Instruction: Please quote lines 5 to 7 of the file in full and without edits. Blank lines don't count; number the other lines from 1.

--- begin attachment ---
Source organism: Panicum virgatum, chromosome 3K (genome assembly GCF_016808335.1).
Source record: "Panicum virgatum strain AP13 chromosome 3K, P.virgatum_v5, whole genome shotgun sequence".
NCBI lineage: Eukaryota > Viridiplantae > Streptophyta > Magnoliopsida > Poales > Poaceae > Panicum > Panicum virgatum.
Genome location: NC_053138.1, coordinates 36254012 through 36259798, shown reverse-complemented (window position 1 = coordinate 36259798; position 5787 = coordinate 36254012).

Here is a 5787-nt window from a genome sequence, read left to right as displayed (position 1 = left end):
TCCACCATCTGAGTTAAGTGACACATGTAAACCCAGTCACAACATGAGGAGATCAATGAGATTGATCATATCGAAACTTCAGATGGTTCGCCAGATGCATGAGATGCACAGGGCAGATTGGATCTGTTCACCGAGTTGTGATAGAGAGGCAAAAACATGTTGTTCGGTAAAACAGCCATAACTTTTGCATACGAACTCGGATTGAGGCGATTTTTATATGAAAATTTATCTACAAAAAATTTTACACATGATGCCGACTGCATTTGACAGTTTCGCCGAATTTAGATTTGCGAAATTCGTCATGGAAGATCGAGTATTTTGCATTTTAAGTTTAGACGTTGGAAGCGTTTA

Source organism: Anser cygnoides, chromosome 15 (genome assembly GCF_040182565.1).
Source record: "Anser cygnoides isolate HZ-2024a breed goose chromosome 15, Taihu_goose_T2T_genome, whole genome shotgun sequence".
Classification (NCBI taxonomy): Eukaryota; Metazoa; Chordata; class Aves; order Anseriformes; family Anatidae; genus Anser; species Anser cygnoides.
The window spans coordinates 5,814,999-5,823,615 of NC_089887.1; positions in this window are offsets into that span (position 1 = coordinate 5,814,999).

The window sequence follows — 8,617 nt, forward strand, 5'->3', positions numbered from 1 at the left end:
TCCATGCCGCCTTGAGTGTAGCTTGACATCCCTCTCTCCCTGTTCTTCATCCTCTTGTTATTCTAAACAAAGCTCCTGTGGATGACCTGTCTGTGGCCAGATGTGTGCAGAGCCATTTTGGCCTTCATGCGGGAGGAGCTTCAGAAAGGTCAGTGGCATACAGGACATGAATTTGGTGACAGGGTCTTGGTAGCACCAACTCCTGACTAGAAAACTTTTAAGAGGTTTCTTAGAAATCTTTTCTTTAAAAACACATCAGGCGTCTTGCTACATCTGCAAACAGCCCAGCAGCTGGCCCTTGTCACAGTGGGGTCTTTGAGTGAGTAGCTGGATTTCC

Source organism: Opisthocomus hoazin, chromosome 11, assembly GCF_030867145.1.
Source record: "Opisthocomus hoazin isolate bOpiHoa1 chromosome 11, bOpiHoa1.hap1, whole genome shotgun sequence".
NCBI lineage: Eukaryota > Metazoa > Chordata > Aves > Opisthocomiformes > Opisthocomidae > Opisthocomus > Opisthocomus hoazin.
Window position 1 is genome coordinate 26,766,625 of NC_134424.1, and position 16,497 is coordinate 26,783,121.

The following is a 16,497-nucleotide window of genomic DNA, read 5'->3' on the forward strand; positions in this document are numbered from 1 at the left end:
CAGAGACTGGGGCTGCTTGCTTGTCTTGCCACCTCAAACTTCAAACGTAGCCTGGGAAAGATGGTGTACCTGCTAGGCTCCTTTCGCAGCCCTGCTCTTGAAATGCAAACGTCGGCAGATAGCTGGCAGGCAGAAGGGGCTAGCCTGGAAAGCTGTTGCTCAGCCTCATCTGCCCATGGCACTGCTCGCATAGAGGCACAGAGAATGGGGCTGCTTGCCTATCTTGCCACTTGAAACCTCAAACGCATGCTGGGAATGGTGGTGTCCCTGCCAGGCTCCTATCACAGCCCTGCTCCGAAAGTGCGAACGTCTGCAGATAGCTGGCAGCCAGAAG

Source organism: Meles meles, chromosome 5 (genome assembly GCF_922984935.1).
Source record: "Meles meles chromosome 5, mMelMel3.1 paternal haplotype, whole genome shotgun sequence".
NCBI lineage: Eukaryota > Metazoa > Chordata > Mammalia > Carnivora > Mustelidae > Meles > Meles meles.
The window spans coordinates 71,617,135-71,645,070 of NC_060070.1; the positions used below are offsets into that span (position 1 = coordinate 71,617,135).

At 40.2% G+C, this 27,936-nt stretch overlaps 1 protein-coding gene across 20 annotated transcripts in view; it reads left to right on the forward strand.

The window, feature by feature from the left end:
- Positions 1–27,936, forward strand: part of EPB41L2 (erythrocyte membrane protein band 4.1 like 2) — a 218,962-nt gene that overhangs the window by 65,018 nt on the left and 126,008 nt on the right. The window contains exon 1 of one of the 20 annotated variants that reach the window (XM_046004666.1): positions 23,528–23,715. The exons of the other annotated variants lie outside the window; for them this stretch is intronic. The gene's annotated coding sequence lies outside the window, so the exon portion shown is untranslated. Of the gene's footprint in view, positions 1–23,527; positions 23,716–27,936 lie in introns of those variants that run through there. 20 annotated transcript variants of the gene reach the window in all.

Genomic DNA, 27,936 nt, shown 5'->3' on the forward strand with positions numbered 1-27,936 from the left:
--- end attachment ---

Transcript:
Here is a 5787-nt window from a genome sequence, read left to right as displayed (position 1 = left end):
TCCACCATCTGAGTTAAGTGACACATGTAAACCCAGTCACAACATGAGGAGATCAATGAGATTGATCATATCGAAACTTCAGATGGTTCGCCAGATGCATGAGATGCACAGGGCAGATTGGATCTGTTCACCGAGTTGTGATAGAGAGGCAAAAACATGTTGTTCGGTAAAACAGCCATAACTTTTGCATACGAACTCGGATTGAGGCGATTTTTATATGAAAATTTATCTACAAAAAATTTTACACATGATGCCGACTGCATTTGACAGTTTCGCCGAATTTAGATTTGCGAAATTCGTCATGGAAGATCGAGTATTTTGCATTTTAAGTTTAGACGTTGGAAGCGTTTA

Source organism: Anser cygnoides, chromosome 15 (genome assembly GCF_040182565.1).